And the price of inaction and staying on the couch, will be severe, WHO said – around $27 billion every year in extra healthcare costs.

The Global status report on physical activity 2022, measures the extent to which governments are implementing recommendations to increase physical activity across all ages and abilities.

Data from 194 countries show that overall, progress is slow and that countries need to accelerate the development and implementation of policies to increase heart rates and help prevent disease and reduce the burden on already overwhelmed health services. More

Guterres highlights UN partnership with India, as powerhouse for the SDGs

UN Secretary-General António Guterres is in India, and he began his official visit on Wednesday by attending a tribute to the victims of the 2008 terrorist attacks that took place at the Taj Mahal Palace hotel in Mumbai.

Afterwards, he went to the Indian Institute of Technology in India’s business capital, where he delivered a lecture, hailing the partnership between the country and the UN, in celebration of India’s 75th anniversary.

He said India’s upcoming presidency of the G20 – the group of major industrialized nations – will be an important opportunity to bring the values and vision of the developing world to the top table of the global economy, and highlight the Global South overall.

The UN chief also counted on India’s support in mobilizing G20 countries around debt relief. More

Global health: Women and children pay heaviest price for ‘gaping inequities’

A new UN report shows that women’s and children’s health has suffered globally, as the impacts of conflict, the COVID-19 pandemic and climate change converge, with devastating effects on prospects for children, young people and women.

Data presented in the report show a clear and critical regression across virtually every major measure of childhood wellbeing, and many key indicators of the Sustainable Development Goals (SDGs). Since the last Every Woman Every Child Progress Report published in 2020, food insecurity, hunger, child marriage, risks from intimate partner violence, and adolescent depression and anxiety have all increased.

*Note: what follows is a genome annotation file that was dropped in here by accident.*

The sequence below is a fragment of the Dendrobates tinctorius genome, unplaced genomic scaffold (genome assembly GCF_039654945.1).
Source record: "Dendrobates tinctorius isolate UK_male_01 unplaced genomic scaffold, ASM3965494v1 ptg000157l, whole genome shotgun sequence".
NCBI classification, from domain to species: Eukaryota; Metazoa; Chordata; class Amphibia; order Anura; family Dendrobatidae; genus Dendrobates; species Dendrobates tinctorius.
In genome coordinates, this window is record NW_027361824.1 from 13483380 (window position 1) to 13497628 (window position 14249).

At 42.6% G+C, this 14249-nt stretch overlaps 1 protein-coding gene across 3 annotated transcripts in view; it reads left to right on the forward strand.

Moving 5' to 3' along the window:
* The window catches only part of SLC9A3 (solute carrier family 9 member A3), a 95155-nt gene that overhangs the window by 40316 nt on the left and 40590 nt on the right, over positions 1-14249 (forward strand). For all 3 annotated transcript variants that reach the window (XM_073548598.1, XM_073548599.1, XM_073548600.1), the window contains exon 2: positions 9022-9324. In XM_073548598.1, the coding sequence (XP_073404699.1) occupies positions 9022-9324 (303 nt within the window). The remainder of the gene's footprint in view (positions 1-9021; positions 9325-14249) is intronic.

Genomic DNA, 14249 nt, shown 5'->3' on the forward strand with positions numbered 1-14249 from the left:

Since the start of the global pandemic, 10.5 million children have lost a parent or caregiver to COVID-19. “At the core of our unkept promise is the failure to address the gaping inequities at the root of global crises, from the COVID-19 pandemic to conflicts and the climate emergency”, said UN chief António Guterres. More

‘Undeniable need for accountability’ in Ukraine as violations mount

The Independent Commission of Inquiry on Ukraine, presented its first detailed written report to the UN General Assembly on Tuesday, which concludes that there are reasonable grounds to believe “an array” of war crimes, violations of international human rights and humanitarian law have been committed.

Set up by the Human Rights Council in March, it presented its initial findings in Geneva at the end of last month.

“Given the gravity of the identified violations, there is an undeniable need for accountability”, the Commission told the General Assembly.

Russian armed forces are responsible for the vast majority of the violations identified, including war crimes. Ukrainian forces have also committed international humanitarian law violations in some cases, including two incidents that qualify as war crimes. More

MEDIA ADVISORY – UN torture prevention body to visit Australia for the first time

GENEVA (13 October 2022) – The UN Subcommittee on Prevention of Torture (SPT) will visit Australia from 16 to 27 October to advise and assist the State party in meeting its international commitments to prevent torture and inhuman or degrading treatment.

“Our main objective is to assess how the authorities have implemented their obligations under the Optional Protocol to the Convention Against Torture (OPCAT), including those initiatives about maintaining, designing and setting up one or more visiting bodies to form the National Mechanism for Prevention of Torture in the country,” said Aisha Shujune Muhammad, Head of the Delegation.

“We will also assess the treatment of people deprived of their liberty, and examine the existing protection measures against torture and other cruel, inhuman or degrading treatment or punishment,” she added.

This is the SPT’s first visit to Australia. The Subcommittee was originally scheduled to visit the country in April 2020, the mission was postponed due to the COVID-19 pandemic. More